A Day in the Life

Computer Can-Do

After Barbara Gallo's children start their school day, she focuses on her other kids--students of her Computertots/Computer Explorers franchise. She starts by checking messages, e-mails and the online bulletin boards around 8:30 a.m. from her home office in Beacon Falls, Connecticut.

Gallo, 41, decided on the tech education franchise because of her background in early childhood development and her computer skills. More important, the franchise allows her to spend more time at home with her kids, something her former job did not. Today, Gallo is stopping work early to attend her daughter's track meet; other days, she's able to enjoy her pastimes of horseback riding and running.

While she swears no day is the same, today, she's taking care of work primarily in her office, as she does three days a week. She calls day-care centers or schools, mails preliminary information to directors of organizations interested in meeting with her, and writes proposals for those who've already agreed to add Computertots to their curriculum.

When she's not in the office, Gallo spends her whole day cold calling. After mapping out a number of day-care centers or schools, Gallo drives to the locations and talks to the directors about Computertots. "I just stop by to keep my name out there," she says.

Occasionally, one of her eight regu-lar teachers is unable to teach a class. If Gallo can't find a suitable substitute, she packs up her laptop, software and handouts, and heads to the facility to teach it herself. Each Computertots franchisee needs to know how to teach all the classes offered.

Gallo doesn't have a teacher to handle some of the more technical after-school or camp programs like robotics, so she just plans on teaching them herself. "You really have to know what you're doing, know the program and be able to manage a classroom of 10 to 15 kids," says Gallo, who offers more than 20 different classes a week at 25 different locations. The basic Computertots class runs a half-hour, while after-school programs and summer camps may be several hours a day for a week, or once a week in a multiweek session.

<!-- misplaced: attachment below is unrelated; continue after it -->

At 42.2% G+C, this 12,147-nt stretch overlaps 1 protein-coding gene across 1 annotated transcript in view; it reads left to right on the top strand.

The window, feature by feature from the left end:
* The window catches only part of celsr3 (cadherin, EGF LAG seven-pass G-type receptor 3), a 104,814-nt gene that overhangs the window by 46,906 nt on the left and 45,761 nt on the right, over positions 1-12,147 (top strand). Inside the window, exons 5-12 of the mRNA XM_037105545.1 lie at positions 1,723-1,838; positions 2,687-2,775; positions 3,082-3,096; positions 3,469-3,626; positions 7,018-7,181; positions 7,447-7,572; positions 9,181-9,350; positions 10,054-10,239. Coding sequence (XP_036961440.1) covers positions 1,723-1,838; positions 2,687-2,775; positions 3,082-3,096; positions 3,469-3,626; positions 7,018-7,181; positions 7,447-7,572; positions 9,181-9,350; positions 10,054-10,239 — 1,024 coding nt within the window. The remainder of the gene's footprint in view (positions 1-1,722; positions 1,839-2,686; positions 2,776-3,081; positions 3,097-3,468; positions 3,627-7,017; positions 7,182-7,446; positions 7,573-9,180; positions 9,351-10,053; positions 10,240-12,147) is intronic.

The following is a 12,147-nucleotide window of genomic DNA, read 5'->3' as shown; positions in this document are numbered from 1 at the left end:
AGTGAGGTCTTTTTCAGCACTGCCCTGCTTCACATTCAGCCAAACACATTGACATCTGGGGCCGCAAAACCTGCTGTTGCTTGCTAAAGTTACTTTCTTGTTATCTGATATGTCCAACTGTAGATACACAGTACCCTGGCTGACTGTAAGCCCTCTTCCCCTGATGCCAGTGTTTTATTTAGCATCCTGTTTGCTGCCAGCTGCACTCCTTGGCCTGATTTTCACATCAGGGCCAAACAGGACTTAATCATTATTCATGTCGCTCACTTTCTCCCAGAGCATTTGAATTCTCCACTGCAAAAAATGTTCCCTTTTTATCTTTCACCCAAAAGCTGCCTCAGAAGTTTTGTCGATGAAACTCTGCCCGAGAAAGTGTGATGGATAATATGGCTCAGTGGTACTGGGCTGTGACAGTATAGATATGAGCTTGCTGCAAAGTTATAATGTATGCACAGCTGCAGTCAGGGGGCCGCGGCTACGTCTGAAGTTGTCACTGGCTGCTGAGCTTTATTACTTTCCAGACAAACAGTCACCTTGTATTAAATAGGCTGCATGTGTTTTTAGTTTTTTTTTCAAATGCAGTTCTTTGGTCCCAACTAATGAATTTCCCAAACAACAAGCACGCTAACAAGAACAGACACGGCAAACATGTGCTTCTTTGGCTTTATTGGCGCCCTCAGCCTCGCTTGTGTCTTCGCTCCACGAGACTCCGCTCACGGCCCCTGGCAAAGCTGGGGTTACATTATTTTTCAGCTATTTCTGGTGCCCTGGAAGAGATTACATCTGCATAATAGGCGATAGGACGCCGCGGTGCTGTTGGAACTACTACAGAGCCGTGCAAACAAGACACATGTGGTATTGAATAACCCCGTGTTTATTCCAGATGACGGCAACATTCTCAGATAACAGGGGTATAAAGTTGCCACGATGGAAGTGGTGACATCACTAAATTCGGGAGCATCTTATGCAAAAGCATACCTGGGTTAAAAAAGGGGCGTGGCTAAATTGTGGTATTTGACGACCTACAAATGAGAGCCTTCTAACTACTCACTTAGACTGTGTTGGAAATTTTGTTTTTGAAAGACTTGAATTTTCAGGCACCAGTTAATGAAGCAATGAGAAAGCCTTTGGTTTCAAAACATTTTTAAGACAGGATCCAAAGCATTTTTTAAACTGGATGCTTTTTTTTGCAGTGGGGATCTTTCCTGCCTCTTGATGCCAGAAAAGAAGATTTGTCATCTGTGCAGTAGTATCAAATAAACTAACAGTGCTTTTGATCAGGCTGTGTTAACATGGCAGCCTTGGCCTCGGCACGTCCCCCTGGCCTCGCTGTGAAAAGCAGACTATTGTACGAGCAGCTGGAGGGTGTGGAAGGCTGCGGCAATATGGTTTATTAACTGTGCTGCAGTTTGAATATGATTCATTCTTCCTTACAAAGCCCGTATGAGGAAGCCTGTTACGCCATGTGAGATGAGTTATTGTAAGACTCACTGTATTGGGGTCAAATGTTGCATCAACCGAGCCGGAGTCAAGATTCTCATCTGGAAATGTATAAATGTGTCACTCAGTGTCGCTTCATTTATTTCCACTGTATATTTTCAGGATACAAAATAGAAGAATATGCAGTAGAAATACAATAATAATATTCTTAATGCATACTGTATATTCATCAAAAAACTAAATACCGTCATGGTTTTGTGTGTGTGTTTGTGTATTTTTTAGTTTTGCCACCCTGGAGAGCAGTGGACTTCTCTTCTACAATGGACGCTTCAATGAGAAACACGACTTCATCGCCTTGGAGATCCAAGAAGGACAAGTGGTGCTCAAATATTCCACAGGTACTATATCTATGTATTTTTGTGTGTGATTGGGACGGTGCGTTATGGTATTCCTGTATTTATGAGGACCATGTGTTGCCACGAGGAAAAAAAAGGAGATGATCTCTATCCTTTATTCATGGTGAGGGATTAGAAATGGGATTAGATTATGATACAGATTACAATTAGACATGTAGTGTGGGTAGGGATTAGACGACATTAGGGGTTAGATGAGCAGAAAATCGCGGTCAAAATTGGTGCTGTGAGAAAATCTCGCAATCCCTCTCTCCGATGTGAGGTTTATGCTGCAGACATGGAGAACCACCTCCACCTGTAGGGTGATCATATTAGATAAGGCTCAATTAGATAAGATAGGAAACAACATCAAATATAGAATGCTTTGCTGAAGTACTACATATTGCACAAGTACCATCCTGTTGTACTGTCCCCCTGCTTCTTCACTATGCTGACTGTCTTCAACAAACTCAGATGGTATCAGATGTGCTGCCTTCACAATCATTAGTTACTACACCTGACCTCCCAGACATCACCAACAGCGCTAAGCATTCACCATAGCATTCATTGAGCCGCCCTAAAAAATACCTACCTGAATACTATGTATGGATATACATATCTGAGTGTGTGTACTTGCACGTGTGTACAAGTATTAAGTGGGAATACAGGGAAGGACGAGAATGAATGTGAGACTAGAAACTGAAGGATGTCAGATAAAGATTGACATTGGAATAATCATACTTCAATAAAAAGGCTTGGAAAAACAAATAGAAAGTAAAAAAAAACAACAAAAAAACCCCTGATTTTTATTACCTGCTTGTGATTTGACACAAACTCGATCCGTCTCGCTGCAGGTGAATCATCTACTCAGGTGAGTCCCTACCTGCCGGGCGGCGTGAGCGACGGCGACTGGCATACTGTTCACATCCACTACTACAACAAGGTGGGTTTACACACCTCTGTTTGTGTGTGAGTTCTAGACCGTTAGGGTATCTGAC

Gallo's husband, Greg, bought the franchise with her, but continues to work for the state of Connecticut and as a part-time police officer. At 46, he's preparing for retirement, but the couple is waiting for their franchise to be more financially secure before Greg devotes himself to it full time. Meanwhile, he's helping out in his off hours. He processes credit card payments and checks, and before the monthly teacher/staff meetings, Greg organizes the paperwork to hand out and the software programs the teachers need for their classes. Both husband and wife work on organizing which programs to run at different locations. When they offer their summertime camp programs, including the robotics class, Greg will get the robotics sets organized. "It's kind of crazy," muses Barbara Gallo. "You do things you don't think you're going to do when you buy the business."

Today, Gallo finishes work around 5 p.m. But sometimes she has to head back into her office after dinner and work a few more hours. Still, Gallo helps her children with homework or projects before going back to work, creating a good balance between her work and family life. Says Gallo, "They know they can reach me if they need to, but they also understand if the door is closed, I'm working."

Organization is key for her and any Computertots franchisee. While franchisees may need to play the part of teacher, a business background is helpful, especially when it comes to marketing. Now she's working with fellow franchisees in her state to promote Computertots and sees that in teaching others, she's learned a lot as well.

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This article was originally published in the August 2005 print edition of Entrepreneur with the headline: A Day in the Life.

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